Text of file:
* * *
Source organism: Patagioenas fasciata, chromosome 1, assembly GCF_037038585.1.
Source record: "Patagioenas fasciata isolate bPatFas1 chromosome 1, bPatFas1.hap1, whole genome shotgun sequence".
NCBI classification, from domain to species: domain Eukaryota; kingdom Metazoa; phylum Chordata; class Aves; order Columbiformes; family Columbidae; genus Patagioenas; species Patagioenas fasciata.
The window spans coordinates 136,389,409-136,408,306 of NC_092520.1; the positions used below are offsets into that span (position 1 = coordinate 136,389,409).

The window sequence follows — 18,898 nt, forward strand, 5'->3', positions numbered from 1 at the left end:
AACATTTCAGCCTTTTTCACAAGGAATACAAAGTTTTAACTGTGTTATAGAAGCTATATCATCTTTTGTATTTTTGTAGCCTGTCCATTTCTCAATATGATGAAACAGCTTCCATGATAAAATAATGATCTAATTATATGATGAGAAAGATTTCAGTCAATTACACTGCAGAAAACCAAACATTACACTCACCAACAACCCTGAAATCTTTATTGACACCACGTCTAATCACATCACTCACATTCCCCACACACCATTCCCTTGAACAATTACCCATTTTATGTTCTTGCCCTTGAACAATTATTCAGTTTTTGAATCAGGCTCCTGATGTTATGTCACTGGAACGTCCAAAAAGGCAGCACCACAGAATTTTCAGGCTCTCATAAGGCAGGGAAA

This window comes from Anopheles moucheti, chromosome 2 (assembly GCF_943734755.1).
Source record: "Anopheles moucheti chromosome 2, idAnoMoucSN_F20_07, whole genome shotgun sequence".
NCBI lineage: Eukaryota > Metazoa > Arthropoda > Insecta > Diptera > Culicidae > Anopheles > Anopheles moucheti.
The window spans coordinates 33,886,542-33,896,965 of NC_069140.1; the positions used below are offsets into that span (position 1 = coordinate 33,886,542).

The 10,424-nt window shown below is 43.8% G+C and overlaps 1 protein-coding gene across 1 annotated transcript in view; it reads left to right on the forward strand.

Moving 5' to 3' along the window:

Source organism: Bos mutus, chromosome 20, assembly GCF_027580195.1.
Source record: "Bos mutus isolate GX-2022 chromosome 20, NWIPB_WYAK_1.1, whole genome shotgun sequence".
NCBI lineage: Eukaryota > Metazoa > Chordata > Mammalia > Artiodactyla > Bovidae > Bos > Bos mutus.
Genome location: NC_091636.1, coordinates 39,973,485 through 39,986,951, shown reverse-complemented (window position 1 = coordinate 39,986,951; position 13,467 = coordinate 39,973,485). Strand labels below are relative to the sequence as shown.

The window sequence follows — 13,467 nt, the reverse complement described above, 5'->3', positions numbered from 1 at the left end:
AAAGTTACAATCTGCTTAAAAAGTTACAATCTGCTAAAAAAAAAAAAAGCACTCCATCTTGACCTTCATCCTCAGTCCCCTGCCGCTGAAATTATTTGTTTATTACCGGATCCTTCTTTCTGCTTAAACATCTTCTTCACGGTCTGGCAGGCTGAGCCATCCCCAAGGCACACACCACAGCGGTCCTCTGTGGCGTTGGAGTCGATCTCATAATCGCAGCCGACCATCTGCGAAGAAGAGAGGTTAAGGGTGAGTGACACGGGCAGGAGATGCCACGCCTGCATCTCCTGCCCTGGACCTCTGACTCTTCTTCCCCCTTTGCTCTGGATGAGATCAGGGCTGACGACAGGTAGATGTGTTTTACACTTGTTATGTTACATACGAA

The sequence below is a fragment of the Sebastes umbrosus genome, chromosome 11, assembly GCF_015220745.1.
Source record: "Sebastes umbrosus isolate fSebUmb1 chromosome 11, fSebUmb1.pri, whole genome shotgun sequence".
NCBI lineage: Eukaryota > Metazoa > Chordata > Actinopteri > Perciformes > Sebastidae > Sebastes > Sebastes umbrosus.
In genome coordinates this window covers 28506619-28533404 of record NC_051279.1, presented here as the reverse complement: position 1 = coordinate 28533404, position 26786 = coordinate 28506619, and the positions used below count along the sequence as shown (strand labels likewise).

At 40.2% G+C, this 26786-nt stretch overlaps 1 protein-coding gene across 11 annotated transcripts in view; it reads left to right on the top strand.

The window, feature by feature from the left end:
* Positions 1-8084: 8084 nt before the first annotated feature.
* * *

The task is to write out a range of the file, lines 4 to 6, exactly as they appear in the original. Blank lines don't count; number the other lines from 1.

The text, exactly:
The window spans coordinates 136,389,409-136,408,306 of NC_092520.1; the positions used below are offsets into that span (position 1 = coordinate 136,389,409).

The window sequence follows — 18,898 nt, forward strand, 5'->3', positions numbered from 1 at the left end:
AACATTTCAGCCTTTTTCACAAGGAATACAAAGTTTTAACTGTGTTATAGAAGCTATATCATCTTTTGTATTTTTGTAGCCTGTCCATTTCTCAATATGATGAAACAGCTTCCATGATAAAATAATGATCTAATTATATGATGAGAAAGATTTCAGTCAATTACACTGCAGAAAACCAAACATTACACTCACCAACAACCCTGAAATCTTTATTGACACCACGTCTAATCACATCACTCACATTCCCCACACACCATTCCCTTGAACAATTACCCATTTTATGTTCTTGCCCTTGAACAATTATTCAGTTTTTGAATCAGGCTCCTGATGTTATGTCACTGGAACGTCCAAAAAGGCAGCACCACAGAATTTTCAGGCTCTCATAAGGCAGGGAAA